A TIME

Indiana Jones was born on July 1, 1899, at the turn of the century, which makes it pretty easy to tell the character's age in the various films. Knowing this, and knowing that the television series, The Adventures of Young Indiana Jones, ended in the year 1920, we can see that the character has not been represented on screen from the ages 21-34. That is a lot of ground that could be covered. Also, according to a number of timelines, Indy met Marion Ravenwood around the same time that her father found the headpiece to the Staff of Ra, around 1925-1926. I think this would be the perfect spring board to begin the new film.

Illustration on left by Thomas Kovach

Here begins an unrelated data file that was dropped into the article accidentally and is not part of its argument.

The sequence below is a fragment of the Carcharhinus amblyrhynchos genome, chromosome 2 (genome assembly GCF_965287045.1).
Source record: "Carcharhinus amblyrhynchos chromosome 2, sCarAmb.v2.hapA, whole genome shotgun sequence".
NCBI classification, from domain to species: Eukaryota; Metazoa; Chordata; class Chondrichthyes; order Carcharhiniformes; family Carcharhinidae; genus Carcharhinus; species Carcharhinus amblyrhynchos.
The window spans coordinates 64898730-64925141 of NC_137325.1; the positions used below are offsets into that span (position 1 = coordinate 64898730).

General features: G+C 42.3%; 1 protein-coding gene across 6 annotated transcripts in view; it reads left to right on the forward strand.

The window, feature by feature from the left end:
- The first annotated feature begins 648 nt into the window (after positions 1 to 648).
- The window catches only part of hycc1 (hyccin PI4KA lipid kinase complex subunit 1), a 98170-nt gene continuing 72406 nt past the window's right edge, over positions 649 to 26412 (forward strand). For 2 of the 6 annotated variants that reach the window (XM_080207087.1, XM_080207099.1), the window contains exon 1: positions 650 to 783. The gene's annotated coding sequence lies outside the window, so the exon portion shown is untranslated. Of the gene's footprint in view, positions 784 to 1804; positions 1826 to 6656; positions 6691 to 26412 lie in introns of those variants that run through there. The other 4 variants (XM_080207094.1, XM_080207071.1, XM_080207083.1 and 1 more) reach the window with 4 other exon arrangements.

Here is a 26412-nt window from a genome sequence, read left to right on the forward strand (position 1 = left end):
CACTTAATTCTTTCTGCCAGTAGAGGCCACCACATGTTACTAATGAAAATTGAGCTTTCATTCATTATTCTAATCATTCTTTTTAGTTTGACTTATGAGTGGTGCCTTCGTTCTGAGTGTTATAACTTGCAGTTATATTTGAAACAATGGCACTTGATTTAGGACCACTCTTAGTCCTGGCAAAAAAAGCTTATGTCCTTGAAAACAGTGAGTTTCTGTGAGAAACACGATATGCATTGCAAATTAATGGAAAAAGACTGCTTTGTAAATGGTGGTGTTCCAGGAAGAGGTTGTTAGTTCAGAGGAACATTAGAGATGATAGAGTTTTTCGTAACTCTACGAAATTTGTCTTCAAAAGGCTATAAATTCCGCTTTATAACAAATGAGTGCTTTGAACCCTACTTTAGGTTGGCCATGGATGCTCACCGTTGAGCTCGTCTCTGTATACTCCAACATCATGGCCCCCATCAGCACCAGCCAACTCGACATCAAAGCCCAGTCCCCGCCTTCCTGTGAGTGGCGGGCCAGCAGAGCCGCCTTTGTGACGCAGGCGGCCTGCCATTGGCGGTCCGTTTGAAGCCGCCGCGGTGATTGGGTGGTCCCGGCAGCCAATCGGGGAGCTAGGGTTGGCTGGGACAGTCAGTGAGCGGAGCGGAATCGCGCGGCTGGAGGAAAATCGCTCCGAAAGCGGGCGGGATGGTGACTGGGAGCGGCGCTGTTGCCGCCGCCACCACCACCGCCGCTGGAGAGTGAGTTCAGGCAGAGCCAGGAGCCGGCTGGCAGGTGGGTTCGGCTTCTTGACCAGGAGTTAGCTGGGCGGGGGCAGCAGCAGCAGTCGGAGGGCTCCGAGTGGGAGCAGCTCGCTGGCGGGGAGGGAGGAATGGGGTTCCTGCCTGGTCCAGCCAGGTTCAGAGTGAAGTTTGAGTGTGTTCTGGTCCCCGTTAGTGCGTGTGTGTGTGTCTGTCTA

Illustration on left by Thomas Kovach

The introduction of Abner and a younger Marion is covering somewhat familiar territory but it would stand as a nice connection between the older films and the new ones. Actually this time period works on many levels. It allows the audience to see visually what made Indy the man he is in Temple of Doom, what led to this desire for "fortune and glory", because the young Indy in The Last Crusade was more honorable, much like his father. Was it Abner that made Indy so covetous, or was it the profession itself, competitors like Forestall and Belloq that led him to this philosophy? There is a reason why Abner called Indy a bum, "the most gifted bum he ever trained". What is that reason?

Another thing that the time period allows is a great story opportunity that has only been hinted at. In fact, a whole trilogy could take place involving the Abner character. For those of you not familiar with it, the story goes something like this: